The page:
GPS for Panamanian Buses

Public transportation will use the satellite positioning system Global Positioning System (GPS).

Thursday, August 27, 2009

Jimmy Papdimitriu, minister of the Presidency, said the government will pay the $150 installation cost, but each transporter will be responsible for its maintenance.

"The objective is to keep track of speeds and routes traveled by the buses," told the minister to

More on this topic

Guatemala: New Tender for Electronic Road Tax Discs

January 2015

After declaring the first tender void, customs authorities have announced that they will re launch the tender for electronic road tax discs containing GPS devices.

It is expected that by the end of February electronic "marchamo" or road tax disc will be re-tendered. Among the requirements for the bidders is the ability to install the system in the Tax Administration and to have experience in customs, logistics and GPS equipment..

GPS Boom in El Salvador

July 2011

Distribution companies of global positioning devices in El Salvador have reported annual increases in sales of up to 40%.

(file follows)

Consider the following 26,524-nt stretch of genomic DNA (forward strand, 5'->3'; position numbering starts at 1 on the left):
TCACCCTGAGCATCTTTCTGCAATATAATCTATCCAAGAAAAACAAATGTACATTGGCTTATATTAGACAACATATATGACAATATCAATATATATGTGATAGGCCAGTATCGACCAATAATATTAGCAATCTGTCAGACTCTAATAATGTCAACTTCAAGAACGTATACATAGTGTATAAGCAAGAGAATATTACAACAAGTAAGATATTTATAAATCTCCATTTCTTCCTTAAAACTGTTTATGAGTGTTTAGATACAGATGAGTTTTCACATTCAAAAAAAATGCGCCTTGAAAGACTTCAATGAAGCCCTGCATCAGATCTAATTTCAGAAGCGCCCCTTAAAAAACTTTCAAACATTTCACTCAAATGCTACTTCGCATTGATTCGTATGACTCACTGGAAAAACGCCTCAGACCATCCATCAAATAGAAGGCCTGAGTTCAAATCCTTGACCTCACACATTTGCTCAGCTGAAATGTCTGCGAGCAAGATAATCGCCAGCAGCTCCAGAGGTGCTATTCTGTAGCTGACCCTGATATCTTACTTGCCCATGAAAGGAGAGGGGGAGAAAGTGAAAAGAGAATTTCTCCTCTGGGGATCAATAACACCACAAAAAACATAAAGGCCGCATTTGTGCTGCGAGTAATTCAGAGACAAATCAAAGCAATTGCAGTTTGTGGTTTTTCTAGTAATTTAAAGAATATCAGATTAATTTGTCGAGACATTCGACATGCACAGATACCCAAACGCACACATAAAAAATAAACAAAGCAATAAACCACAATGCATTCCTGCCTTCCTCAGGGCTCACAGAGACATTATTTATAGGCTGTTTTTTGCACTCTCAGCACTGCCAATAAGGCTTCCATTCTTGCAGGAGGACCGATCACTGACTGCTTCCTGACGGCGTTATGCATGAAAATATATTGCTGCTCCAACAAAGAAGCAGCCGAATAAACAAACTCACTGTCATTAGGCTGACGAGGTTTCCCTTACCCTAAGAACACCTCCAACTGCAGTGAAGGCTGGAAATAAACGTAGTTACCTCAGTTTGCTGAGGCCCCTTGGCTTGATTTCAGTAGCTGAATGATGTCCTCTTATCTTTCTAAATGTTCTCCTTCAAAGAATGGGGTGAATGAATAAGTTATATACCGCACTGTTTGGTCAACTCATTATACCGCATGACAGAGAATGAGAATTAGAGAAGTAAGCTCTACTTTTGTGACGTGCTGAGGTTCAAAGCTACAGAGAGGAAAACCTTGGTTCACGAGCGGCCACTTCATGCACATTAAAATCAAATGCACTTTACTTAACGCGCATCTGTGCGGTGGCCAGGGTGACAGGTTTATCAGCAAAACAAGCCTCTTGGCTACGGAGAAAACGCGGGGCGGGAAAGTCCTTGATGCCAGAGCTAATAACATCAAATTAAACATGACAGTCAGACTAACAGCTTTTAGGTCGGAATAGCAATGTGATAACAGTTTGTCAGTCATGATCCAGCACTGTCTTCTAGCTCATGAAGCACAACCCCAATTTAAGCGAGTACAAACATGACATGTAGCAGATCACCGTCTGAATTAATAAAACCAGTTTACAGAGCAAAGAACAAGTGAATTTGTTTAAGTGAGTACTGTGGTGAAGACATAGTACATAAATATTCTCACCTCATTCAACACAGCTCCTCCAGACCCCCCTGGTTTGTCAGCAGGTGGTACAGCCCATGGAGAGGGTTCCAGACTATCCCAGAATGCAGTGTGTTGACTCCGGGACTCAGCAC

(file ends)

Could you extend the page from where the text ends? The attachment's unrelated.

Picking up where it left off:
According to the trading account, insecurity is one of the main factors driving the Salvadorans to purchase these devices which can be used for quickly locating a vehicle in case of theft.

Panama: New Metro Buses Arrive

December 2010

The 43 buses which will join the new Metro Bus system, arrived the Panamanian port of Manzanillo.

The arrival of the 43 buses from Colombia, add to the first 11 units which entered the country a week ago.

These 54 buses form the first group of 120 units required to start operations in the South Corridor, planned for late December.

Panama Develops Tourist GPS Project

September 2010

The Panamanian Tourism Authority is working on a system dubbed “Touristic GPS”.

Tourists will be able to rent GPS devices at Tocumen International Airport, which will assist them in reaching Panama’s touristic destinations.

This initiative also comprises completing the country’s road sign infrastructure, currently at an inadequate state, recognized Salomón Samah, head of the authority, who assured that the entire country will boast proper road signs within two years.

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